We are grateful to Office of Portfolio Analysis and Office of Extramural Research staff for their help in conducting these analyses.

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7 thoughts on “A Look at Trends in NIH’s Model Organism Research Support

  1. Thanks for this analysis, but can you please address the other questions below to make this analysis more transparent? The timing of this analysis for the #TAGC16 meeting where Director Collins just spoke to model organism researchers is more than just coincidental.

    Why has this analysis left out mouse and fungi (ie: yeast) as Model Organisms? Are other animals (rats, primates, livestock) also considered as model organisms by the NIH?

    How do the fly, worm, frog and fish compare to mouse, which I bet the mouse gets the vast major share of extramural funding?

    Finally, what is the proportion of extramural funds going to model organisms research versus the rest of NIH extramural funding, and how has this trended over the 1980 to current time period?

  2. The stable success rate is somewhat reassuring, but another important question is “What is a healthy percentage of model organism work for the NIH portfolio?” The percents you cited seem alarmingly low to me and I think may reflect the demise of basic research supported by NIH. I agree with the previous comment, that a much longer-term view would be helpful. I think support for basic research and model organism research may have already declined substantially by 2008. Full disclosure: I am a basic researcher, but I do not work with any type of model organisms.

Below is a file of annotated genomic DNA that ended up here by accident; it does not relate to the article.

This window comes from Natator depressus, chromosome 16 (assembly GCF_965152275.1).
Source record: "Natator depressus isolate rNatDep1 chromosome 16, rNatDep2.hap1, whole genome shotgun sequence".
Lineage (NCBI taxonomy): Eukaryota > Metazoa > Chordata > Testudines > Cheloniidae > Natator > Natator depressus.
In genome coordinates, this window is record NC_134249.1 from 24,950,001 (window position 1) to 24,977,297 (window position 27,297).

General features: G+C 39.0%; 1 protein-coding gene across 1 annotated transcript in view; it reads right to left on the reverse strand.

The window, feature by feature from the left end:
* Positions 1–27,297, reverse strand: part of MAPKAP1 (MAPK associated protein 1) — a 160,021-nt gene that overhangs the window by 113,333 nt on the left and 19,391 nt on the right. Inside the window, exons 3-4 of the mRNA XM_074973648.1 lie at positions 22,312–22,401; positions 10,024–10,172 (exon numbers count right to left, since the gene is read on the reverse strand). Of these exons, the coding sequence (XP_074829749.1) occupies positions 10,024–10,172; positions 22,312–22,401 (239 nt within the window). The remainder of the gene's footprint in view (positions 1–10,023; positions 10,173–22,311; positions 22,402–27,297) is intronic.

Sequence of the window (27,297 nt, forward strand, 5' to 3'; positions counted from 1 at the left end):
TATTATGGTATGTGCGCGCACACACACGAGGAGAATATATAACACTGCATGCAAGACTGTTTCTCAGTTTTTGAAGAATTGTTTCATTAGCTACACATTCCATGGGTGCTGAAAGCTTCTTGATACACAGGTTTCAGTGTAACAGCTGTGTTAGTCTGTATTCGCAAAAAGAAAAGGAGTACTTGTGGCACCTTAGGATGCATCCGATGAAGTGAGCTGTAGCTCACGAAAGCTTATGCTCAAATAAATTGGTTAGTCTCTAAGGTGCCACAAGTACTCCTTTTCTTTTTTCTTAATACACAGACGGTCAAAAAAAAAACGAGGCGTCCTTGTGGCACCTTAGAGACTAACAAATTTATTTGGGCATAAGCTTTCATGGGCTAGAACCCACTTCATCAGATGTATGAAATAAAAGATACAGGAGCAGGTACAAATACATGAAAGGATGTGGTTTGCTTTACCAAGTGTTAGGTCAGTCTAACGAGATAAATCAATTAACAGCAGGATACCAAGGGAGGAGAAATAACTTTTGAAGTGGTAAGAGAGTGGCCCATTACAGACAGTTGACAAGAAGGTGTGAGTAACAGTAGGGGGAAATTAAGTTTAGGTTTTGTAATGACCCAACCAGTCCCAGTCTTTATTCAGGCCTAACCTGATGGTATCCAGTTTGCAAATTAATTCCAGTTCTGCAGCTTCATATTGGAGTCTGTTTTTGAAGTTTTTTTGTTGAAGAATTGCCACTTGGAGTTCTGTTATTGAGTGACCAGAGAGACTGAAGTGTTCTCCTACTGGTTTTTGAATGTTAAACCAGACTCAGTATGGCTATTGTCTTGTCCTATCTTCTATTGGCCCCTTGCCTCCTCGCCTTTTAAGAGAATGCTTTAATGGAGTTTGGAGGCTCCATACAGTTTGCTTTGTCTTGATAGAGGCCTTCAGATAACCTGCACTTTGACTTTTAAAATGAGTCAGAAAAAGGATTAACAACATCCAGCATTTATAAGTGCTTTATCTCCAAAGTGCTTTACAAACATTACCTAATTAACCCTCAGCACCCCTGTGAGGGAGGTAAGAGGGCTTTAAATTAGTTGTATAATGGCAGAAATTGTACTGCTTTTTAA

3. Following up on HR_academic’s comment, can you include birds in the followup? Specifically, songbirds (Zebra finch, Taeniopygia guttata; Benagalese finch, Lonchura striata; European starling, Sturnus vulgaris)

  4. The point is that each of these model systems receives less than 1-2% of total NIH funding. There is no doubt that there is bias toward atypical model systems in study sections in favor of rats and mice.

  5. This is a very enlightening analysis. In a follow up, I would be interested to see whether RO1s that propose to use two or more model organisms in the specific aims are being funded at higher rates when compared with single model organism based applications. In other words- does NIH funding favor or disfavor research that aims to validated findings across species?

  6. Figure 1 indeed confirms the perception that funding rate for Drosophila grants has steadily declined against the overall R01 funding rate over the past five years. It is true that the Drosophila rate exceeds the overall rate both before and after this decline. But is it NIH’s goal to bring funding rates for all organisms to the same level? To the overall rate?